Length of angle..I had precut before finding wouldn't work on passenger side. 5 9/16" is height of bumper face, however the length worked so wasn't wasted. The galvanized fence clamps as noted are 2 3/8" ID, the jack tubes, Atwood, are 2 1/4" OD, but they do clamp tight enough for a push/pull. Actual Atwood jack clamps (p/n 85580 for elec/ball manual jack, p/n 85324 for 2" for small acme screw jack) ~$18 a pair. Fence clamps $3. If your application has a lot of rotational pull then the Atwood clamps would be better, however the fence clamps are malleable easy to rework and again do clamp fairly tight.


    Bolted on the light and its bracket to ensure could rotate light. Clamped to jack.

    Drilled thru angle & bumper added the second outboard 5/16" bolt.

    Though I think looks dorkey, having the angle mounted underneath places bumper attachment further out.. It also is in direct line with bumper and opposite jack. Functionally a lot better placement. Had I done what I planned the clamp would have been pointed further inboard or perpendicular to bumper end face. Would have looked better but this just accidentally better design for intended purpose. In this case using the factory single clamp with more tube contact would give more vertical support...oh well. Hindsight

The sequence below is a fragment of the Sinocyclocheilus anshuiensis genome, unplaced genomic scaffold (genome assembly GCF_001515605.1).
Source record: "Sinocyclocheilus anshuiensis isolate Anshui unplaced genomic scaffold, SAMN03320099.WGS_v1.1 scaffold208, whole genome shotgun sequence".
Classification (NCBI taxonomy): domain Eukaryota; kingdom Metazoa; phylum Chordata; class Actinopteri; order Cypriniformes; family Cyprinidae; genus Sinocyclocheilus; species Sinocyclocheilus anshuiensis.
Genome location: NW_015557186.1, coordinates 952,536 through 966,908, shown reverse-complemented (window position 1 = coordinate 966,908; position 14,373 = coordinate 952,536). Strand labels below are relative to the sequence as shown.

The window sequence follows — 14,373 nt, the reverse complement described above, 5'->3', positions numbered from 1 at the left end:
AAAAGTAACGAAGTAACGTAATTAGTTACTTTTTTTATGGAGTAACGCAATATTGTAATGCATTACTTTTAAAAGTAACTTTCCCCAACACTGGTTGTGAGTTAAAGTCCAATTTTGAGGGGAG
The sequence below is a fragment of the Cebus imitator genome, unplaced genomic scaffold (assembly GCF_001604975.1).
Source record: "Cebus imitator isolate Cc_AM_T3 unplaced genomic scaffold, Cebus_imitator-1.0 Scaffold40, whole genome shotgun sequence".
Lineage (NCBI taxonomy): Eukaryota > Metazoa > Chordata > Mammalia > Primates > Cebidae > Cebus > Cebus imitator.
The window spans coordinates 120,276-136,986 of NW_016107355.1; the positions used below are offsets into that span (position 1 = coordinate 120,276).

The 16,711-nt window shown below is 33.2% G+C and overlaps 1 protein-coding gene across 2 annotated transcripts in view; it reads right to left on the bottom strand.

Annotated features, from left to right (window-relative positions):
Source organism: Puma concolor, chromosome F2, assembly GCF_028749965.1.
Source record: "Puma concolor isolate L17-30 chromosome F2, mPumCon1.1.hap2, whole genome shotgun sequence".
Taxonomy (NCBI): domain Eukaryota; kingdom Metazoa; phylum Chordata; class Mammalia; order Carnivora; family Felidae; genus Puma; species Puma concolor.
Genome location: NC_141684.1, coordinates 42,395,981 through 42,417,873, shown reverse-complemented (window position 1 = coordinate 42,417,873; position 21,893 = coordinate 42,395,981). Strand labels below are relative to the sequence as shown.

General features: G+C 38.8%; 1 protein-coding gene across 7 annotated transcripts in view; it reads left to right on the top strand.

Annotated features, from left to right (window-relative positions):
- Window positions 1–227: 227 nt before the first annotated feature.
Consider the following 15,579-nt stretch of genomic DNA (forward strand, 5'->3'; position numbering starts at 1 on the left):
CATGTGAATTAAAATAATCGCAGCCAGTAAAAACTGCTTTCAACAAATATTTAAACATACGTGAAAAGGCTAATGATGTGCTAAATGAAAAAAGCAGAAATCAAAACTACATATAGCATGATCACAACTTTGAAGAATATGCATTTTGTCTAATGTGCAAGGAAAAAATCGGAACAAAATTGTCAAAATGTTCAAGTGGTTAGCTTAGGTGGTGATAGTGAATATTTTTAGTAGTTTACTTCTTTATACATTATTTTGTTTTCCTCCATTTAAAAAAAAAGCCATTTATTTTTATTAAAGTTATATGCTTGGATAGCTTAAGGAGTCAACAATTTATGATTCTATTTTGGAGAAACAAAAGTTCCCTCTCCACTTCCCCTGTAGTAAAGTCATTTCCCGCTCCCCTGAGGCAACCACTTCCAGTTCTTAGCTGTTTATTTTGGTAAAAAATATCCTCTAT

Took it all off and painted, Reassembled, masked and painted again in place.

    Looks better painted, Im sure after a while I wont notice.

    And passenger side, comparing to other side you can see the difference in how much closer jack is to bumper.

    I did raise camper -all I can say is wow. I had to double check it was clear of the camper stands. I only raised an inch so I may get some movement when fully extended but hokey smoke! Effort worthwhile. I didn't expect zero with all my weight trying to wiggle. Obvious with the original lower bracket as designed its primarily only going to offer resistance front to back. But amazed. Enough so that I might add another on top of the bumper but placed against wall and cut/reweld to point at jack. If I get really bored-or I see some twisting, maybe.

    But for now move on, remove the trim piece across/above bumper to re caulk, and call this project done.

Bumper/wall trim